A: Well, a lot of the vocals that are on the record, as we’re hearing it now, are from the 8-track demos, yeah. And there’s the odd bit of like, bass and drums and a few keyboard things, here and there - but a lot of that we did actually redo at La Frette. Most of the vocals, with the exception of like, Science Fiction and Ultracheese and one or two others, maybe - it’s all the vocals from earlier takes that I’ve done on what I thought were then, like, demos.
I think it’s just…there’s an opportunity, maybe, before you even think you’ve completely written it - the first time you record something - there’s this opportunity to get something out of that performance that’s specific to that moment in time, you know?
W: This next song, Four Out of Five, seems like a commentary on a Yelp review. I mean, you’re talking about a taqueria on the moon, no less. What a fantastic concept, that is. Where did that idea come from?
A: I think the song Four Out of Five definitely stemmed from the song from which we take the album title - Tranquility Base: Hotel & Casino - where there is this sort of vague suggestion of a moon colony…in which there is this hotel and casino complex.
Four Out of Five begins to explore that a little bit further…the idea that even this moon casino complex that - you may not even have to leave the comfort of your own home to get to - is not exempt from the wave of gentrification.
W: In the middle section of the song, there’s all of these modulations or key changes which are incredibly important to get to the end with the giant chorus. How difficult was it to write all of those steps to get back around to where you’ve got it perfectly lined up for the chorus?
A: Certainly nowhere near as difficult as trying to describe it to you is going to be.
W: *laughing* It was an easy thing to do? I mean, even in the lyrics - “I’ll raise you another semitone” - you actually refer to it.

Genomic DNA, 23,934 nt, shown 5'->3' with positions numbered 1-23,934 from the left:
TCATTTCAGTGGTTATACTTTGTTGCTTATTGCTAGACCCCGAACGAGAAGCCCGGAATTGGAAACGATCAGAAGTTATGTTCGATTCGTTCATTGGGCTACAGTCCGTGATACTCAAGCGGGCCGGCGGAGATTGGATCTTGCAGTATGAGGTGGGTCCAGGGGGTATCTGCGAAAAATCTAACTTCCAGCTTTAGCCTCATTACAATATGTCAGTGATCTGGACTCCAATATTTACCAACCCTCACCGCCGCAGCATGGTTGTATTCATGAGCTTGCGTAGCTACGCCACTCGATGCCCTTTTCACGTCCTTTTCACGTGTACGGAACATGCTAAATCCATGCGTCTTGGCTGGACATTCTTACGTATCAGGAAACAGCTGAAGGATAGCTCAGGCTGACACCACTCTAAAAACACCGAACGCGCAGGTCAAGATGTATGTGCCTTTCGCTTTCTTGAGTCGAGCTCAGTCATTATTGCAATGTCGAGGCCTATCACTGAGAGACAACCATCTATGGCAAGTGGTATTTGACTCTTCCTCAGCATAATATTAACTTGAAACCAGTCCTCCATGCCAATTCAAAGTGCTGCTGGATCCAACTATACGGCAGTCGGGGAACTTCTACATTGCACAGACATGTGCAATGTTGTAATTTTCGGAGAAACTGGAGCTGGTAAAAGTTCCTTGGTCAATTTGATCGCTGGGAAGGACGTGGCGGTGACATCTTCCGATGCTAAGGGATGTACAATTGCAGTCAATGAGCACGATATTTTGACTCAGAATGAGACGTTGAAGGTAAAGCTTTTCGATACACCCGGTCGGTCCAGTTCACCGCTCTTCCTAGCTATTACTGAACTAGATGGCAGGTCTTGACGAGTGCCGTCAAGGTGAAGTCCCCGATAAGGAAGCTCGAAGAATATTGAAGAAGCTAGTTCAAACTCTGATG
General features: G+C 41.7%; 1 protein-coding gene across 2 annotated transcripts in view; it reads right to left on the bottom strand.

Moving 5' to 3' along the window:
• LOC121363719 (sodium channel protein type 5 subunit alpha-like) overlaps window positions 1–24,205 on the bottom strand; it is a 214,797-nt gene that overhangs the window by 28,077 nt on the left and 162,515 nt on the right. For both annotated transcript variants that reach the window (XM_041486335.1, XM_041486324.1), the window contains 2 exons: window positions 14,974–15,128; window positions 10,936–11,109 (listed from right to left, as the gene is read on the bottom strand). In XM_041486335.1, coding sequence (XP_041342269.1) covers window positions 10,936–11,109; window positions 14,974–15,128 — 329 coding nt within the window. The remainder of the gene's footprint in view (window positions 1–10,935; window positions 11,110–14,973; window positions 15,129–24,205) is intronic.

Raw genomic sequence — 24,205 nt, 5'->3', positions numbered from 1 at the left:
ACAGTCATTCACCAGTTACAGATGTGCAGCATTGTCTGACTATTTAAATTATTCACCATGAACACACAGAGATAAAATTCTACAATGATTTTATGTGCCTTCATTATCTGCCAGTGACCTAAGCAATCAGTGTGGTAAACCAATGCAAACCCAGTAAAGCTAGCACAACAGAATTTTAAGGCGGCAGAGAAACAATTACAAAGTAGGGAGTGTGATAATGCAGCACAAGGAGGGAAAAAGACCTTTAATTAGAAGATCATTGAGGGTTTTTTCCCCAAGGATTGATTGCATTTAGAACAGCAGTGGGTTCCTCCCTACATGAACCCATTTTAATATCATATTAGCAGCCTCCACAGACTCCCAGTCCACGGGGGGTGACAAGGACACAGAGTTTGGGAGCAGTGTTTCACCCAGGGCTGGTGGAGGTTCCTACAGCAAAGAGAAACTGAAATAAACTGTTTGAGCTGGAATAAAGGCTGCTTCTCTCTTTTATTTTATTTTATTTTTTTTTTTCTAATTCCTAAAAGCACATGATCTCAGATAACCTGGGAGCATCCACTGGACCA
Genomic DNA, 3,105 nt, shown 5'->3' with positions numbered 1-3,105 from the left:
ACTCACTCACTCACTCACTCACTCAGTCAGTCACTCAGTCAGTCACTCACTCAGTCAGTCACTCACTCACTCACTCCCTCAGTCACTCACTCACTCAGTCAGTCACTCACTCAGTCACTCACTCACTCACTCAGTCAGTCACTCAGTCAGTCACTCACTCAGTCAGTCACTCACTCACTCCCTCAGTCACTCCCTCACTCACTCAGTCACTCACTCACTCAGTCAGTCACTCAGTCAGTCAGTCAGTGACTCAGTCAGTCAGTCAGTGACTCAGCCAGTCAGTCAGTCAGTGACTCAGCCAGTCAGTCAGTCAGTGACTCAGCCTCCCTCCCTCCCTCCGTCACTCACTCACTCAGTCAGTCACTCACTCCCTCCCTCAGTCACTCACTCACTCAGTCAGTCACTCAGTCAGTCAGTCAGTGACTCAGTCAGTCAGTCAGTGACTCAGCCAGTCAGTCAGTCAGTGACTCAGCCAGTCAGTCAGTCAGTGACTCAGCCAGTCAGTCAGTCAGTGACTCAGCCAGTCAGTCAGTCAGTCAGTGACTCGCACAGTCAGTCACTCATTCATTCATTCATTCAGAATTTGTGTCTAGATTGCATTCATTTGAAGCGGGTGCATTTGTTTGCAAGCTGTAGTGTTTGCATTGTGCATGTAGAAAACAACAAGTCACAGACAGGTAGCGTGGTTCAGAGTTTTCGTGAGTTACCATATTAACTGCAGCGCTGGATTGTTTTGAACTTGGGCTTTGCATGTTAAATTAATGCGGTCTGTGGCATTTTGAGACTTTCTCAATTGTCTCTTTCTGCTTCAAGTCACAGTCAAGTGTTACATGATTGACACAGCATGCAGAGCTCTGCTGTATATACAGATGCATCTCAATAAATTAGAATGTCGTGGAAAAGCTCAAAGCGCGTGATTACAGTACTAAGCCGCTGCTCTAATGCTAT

A: Ah, thank you, I’m glad somebody finally picked up…I’m glad we finally get to discuss that. It wasn’t a two minute job, I don’t think. I think what’s happening musically there is just…it was about giving myself the time to explore what was there. You have the piece of rock and you’re sort of chipping away to reveal the sculpture inside it, that sort of thing, I think that’s it. *laughing* Michelangelo idea, if you don’t mind me going there for a minute.
W: Was there a song on the album that was more difficult than the others to record?
A: I think recording Four Out of Five - that was a challenge, and definitely…if we were to talk to James Ford, the producer, about it, he would attest to that. It was…It took a long time to get that right, like the back half of that.
I know we mentioned that Alexandra Saviour record earlier - there’s a tune on that called Until You’re Mine - which was…she’d written the front half of it, and her and I wrote the back half of it together. And on this song, it goes…it ends up in somewhere completely different to where it starts - and that happened as a result of how we wrote it, you know, she wrote it to me before, and then we completed it together…using some ideas that I’d had, I think, for something else before. So it was a bit of…kind of two things welded together, but hopefully that isn’t completely apparent - however, when you get to the end of it, you’re in a completely different place than when you started.
I can’t remember another time where that has really happened, to that extent, in anything that I’ve written before, and I think that Four Out of Five took a cue from that song, Until You’re Mine.
W: It definitely does do that - it does take you to somewhere different, and then it tacks on a little bit at the end-
A: A little bit at the end for you there, Walt, just to remind you where you came from…cracks you back down to Earth.
W: The World’s First Ever Monster Truck Front Flip: explain.
A: Well, it was an actual event that occurred a year or two ago. I mean, it’s truly remarkable, like, let’s agree on that, before we go any further.
W: *laughing* Of course.
A: Yeah, it just seemed absolutely appropriate…as a way to start the second side of our LP.
W: You think of the album as two sides when you’re putting it together and sequencing it?
A: I do, Walt, yeah - always have done, really. I think…it helps me to conclude everything…thinking about it like that, I don’t know, I like that it’s got a beginning, a middle and an end, you know? I mean, that’s always been on the agenda…I think it really helps.